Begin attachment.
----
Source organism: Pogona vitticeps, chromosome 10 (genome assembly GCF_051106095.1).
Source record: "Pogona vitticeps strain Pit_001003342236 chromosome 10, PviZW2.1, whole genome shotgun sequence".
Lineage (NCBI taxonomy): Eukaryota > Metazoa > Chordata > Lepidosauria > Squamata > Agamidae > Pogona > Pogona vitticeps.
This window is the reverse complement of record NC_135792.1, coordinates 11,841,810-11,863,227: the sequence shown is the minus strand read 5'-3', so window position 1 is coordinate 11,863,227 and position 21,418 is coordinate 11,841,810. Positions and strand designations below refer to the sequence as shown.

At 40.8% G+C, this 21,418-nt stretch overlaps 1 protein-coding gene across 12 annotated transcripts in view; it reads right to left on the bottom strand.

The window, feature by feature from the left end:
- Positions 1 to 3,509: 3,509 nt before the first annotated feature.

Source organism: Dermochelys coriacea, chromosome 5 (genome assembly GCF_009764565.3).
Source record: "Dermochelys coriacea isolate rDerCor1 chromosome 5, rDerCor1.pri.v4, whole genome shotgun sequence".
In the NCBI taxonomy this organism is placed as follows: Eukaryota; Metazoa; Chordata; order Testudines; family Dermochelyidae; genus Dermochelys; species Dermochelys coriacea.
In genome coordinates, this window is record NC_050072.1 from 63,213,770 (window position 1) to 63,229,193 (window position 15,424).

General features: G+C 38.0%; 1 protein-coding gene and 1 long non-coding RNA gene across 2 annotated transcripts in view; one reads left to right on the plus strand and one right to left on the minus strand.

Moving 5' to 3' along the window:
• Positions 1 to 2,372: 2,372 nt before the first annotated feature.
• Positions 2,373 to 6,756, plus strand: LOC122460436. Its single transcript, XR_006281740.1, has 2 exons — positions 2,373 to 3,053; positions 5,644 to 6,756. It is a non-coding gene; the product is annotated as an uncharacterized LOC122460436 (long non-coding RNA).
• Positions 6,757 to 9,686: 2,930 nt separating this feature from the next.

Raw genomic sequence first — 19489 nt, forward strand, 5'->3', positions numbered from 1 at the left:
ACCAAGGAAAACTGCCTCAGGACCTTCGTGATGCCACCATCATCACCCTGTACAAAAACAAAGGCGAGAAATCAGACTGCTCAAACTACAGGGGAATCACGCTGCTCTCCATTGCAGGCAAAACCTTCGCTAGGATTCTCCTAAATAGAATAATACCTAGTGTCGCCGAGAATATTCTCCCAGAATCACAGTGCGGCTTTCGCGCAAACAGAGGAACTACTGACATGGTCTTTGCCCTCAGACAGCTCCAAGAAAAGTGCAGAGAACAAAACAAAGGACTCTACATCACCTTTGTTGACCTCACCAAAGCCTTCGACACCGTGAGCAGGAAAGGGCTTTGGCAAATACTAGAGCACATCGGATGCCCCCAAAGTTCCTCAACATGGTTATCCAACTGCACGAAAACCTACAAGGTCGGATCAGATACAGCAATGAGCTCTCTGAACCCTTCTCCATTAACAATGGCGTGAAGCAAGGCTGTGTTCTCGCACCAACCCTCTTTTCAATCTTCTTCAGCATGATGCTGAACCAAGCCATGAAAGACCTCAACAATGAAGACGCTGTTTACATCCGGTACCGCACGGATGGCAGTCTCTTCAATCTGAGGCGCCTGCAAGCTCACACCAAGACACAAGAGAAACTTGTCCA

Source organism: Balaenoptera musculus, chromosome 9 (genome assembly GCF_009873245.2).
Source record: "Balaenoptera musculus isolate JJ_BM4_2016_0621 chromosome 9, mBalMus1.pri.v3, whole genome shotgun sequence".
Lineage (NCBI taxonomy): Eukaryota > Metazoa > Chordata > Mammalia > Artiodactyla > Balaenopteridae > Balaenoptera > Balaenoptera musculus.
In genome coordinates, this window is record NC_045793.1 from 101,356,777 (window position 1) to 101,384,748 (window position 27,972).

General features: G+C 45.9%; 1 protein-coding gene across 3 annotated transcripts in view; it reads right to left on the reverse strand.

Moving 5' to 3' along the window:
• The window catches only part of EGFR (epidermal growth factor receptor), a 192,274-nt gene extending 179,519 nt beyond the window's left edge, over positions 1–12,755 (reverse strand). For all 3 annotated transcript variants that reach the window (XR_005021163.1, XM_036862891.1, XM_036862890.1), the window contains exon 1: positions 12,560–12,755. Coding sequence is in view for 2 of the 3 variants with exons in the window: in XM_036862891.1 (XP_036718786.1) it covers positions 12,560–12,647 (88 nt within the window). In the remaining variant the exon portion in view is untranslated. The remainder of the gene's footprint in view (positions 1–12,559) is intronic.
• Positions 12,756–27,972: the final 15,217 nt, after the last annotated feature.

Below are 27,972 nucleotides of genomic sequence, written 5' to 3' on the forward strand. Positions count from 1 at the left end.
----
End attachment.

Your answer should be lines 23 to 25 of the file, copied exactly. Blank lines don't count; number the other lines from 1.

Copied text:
General features: G+C 45.9%; 1 protein-coding gene across 3 annotated transcripts in view; it reads right to left on the reverse strand.

Moving 5' to 3' along the window:
• The window catches only part of EGFR (epidermal growth factor receptor), a 192,274-nt gene extending 179,519 nt beyond the window's left edge, over positions 1–12,755 (reverse strand). For all 3 annotated transcript variants that reach the window (XR_005021163.1, XM_036862891.1, XM_036862890.1), the window contains exon 1: positions 12,560–12,755. Coding sequence is in view for 2 of the 3 variants with exons in the window: in XM_036862891.1 (XP_036718786.1) it covers positions 12,560–12,647 (88 nt within the window). In the remaining variant the exon portion in view is untranslated. The remainder of the gene's footprint in view (positions 1–12,559) is intronic.